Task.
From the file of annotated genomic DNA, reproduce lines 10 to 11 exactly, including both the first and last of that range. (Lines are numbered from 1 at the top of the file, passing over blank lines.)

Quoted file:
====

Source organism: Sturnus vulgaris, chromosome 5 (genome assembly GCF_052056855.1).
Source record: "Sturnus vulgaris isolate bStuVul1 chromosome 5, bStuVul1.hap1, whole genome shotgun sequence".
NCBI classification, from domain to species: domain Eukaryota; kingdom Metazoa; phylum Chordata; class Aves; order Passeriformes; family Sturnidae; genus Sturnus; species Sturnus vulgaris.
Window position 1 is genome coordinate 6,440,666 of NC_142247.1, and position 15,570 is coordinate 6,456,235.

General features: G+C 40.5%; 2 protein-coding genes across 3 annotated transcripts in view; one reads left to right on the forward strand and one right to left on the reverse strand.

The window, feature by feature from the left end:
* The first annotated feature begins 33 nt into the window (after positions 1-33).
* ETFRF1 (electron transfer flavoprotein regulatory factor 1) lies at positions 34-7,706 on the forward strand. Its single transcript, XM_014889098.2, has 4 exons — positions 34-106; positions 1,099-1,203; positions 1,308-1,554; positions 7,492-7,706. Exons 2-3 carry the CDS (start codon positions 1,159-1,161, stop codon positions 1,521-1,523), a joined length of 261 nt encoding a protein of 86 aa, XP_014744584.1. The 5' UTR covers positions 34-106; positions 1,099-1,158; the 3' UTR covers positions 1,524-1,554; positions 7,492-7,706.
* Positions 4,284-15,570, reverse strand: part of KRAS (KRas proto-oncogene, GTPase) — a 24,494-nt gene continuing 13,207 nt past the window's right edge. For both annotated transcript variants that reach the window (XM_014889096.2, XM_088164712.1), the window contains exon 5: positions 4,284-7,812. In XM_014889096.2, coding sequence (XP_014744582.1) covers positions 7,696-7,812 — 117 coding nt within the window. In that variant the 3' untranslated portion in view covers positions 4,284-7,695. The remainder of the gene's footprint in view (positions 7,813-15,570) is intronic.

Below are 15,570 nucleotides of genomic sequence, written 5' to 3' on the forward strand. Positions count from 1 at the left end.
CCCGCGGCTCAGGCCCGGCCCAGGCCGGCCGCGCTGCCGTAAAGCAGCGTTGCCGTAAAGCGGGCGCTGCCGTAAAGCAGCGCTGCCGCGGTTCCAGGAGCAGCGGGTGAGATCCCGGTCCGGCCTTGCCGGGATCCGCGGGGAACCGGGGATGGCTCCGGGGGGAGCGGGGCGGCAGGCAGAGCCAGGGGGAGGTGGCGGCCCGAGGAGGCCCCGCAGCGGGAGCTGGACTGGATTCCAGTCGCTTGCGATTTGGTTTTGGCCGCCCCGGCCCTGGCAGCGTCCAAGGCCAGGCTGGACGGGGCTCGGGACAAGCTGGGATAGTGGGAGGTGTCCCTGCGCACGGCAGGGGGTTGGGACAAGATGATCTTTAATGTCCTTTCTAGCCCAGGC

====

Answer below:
Below are 15,570 nucleotides of genomic sequence, written 5' to 3' on the forward strand. Positions count from 1 at the left end.
CCCGCGGCTCAGGCCCGGCCCAGGCCGGCCGCGCTGCCGTAAAGCAGCGTTGCCGTAAAGCGGGCGCTGCCGTAAAGCAGCGCTGCCGCGGTTCCAGGAGCAGCGGGTGAGATCCCGGTCCGGCCTTGCCGGGATCCGCGGGGAACCGGGGATGGCTCCGGGGGGAGCGGGGCGGCAGGCAGAGCCAGGGGGAGGTGGCGGCCCGAGGAGGCCCCGCAGCGGGAGCTGGACTGGATTCCAGTCGCTTGCGATTTGGTTTTGGCCGCCCCGGCCCTGGCAGCGTCCAAGGCCAGGCTGGACGGGGCTCGGGACAAGCTGGGATAGTGGGAGGTGTCCCTGCGCACGGCAGGGGGTTGGGACAAGATGATCTTTAATGTCCTTTCTAGCCCAGGC